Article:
Dear Amy: Each year we host an elegant, upscale fundraiser on our estate for a local nonprofit. One of the major sources of income for this event is the multiple cash bars. We offer a variety of beverages, including fine wines.
For the past two years, one couple (who are close friends, neighbors and business associates) have hosted a "pre-party" at their home, which we, of course, cannot attend due to our preparation obligations. They then arrive late with several other couples in tow.
This year they even arrived with their own wine, which they not only drank but shared with several other couples.
I did not learn of their "private bar" until my husband and I walked them out. Near their vehicle was a pile of wine bottles dumped on the lawn. The amount of alcohol from the bottles left lying on our lawn amounted to about $300 to $400 in lost drink ticket sales.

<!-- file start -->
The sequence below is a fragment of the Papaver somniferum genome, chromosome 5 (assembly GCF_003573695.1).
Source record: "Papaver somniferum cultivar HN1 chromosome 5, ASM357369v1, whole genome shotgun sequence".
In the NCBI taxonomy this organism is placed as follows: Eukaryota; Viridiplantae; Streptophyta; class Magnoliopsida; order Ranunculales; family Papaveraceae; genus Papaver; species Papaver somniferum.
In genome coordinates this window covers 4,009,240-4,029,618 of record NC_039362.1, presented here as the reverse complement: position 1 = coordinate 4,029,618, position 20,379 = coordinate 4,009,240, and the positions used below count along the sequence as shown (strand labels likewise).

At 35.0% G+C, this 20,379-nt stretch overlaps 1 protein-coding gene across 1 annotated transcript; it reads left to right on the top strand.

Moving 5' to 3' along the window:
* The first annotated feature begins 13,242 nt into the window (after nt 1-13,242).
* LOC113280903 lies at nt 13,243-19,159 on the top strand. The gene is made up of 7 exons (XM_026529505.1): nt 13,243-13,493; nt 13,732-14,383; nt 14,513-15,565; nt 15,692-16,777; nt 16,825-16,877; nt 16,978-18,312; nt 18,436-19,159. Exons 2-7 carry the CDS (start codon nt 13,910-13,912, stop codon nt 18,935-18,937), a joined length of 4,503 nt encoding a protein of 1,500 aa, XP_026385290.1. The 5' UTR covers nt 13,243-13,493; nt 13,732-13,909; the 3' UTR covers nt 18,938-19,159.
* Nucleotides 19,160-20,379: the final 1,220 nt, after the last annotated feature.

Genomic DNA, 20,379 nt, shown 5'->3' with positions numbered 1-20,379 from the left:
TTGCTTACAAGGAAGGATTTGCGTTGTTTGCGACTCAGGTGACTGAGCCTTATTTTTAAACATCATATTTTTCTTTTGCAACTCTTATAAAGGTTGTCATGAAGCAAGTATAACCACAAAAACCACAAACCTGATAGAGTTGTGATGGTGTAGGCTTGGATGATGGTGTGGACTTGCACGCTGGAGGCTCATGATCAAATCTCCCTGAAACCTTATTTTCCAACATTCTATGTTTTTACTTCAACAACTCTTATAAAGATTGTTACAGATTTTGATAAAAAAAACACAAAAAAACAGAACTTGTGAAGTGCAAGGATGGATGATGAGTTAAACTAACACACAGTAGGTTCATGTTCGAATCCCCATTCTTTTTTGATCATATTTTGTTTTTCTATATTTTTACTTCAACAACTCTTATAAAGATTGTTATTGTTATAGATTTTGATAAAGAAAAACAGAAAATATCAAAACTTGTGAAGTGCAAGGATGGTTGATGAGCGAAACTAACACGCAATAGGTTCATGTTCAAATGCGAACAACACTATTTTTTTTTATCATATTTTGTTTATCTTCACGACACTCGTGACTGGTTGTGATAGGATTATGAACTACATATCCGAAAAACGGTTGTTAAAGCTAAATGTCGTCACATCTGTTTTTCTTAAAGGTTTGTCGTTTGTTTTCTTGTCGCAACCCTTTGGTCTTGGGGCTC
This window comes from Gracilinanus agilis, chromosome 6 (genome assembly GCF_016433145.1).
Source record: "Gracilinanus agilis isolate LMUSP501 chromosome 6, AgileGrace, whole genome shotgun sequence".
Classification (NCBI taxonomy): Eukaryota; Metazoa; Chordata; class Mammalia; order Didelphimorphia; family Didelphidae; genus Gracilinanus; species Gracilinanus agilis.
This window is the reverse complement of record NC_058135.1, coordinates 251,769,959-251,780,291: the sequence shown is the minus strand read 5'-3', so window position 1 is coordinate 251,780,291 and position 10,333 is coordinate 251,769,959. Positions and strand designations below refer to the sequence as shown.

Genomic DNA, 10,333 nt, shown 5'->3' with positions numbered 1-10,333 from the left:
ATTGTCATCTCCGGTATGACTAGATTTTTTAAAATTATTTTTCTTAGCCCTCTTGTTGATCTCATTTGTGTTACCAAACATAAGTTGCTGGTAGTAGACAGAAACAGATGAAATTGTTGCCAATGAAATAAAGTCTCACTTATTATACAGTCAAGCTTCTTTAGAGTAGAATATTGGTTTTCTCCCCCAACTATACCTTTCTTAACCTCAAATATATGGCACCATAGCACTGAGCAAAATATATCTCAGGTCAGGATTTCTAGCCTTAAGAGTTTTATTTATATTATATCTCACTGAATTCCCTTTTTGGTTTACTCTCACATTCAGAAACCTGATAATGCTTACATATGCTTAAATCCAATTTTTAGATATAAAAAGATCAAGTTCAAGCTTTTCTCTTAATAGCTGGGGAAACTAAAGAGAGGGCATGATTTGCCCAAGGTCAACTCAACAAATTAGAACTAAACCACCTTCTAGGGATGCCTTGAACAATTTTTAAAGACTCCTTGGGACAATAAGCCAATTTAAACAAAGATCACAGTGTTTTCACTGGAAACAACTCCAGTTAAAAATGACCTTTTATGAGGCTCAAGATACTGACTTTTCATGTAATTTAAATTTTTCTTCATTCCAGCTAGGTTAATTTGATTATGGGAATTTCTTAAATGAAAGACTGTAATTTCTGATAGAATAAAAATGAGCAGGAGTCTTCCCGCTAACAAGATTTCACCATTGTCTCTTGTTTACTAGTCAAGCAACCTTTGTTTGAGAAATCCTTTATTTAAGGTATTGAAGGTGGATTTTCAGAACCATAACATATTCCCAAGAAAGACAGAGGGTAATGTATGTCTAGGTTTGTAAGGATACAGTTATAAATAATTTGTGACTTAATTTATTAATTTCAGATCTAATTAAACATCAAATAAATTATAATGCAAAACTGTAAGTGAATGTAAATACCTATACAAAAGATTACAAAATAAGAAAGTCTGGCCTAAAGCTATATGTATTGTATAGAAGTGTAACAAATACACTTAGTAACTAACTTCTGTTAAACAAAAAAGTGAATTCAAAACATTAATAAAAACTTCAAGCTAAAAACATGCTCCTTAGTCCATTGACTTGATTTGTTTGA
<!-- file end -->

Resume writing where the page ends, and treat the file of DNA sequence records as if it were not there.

I feel insulted and hurt, and I am stunned by their behavior. Aside from business associations, we see each other often. Am I over-reacting? How should we handle this situation?
— Wined out
Dear Wined Out: First, let me thank you for outlining the very essence of the phrase "first-world problem" in this space. And yet, even though your dilemma occurs on an estate and involves fine wine, when you boil it down, this issue simply amounts to people behaving badly and the question of how to respond. And you should respond.
You say, "Daisy and Tom, we found a pile of wine bottles on the lawn near your car, and I think they came from you and your guests. What's up with that?"
And then after you have had your say, you move on. Don't dwell, punish or gossip. Consider the matter settled.
Next year you might enlist these people to join with you and use their pre-party as an additional fundraiser for the nonprofit. That way, not one drop will be wasted (unlike your guests).
Dear Amy: I was so incredibly touched by the letter from "Bryce," who was eager to thank neighbors (and others) who helped his family after a natural disaster. One idea was to host a dinner at a struggling restaurant.,
I hope he does this. What a great way to thank people and support a local business!
Dear Touched: I agree. Bryce should also repay this generosity "forward" by helping others in need.
You can contact Amy Dickinson via email at firstname.lastname@example.org, follow her on Twitter @askingamy or "like" her on Facebook.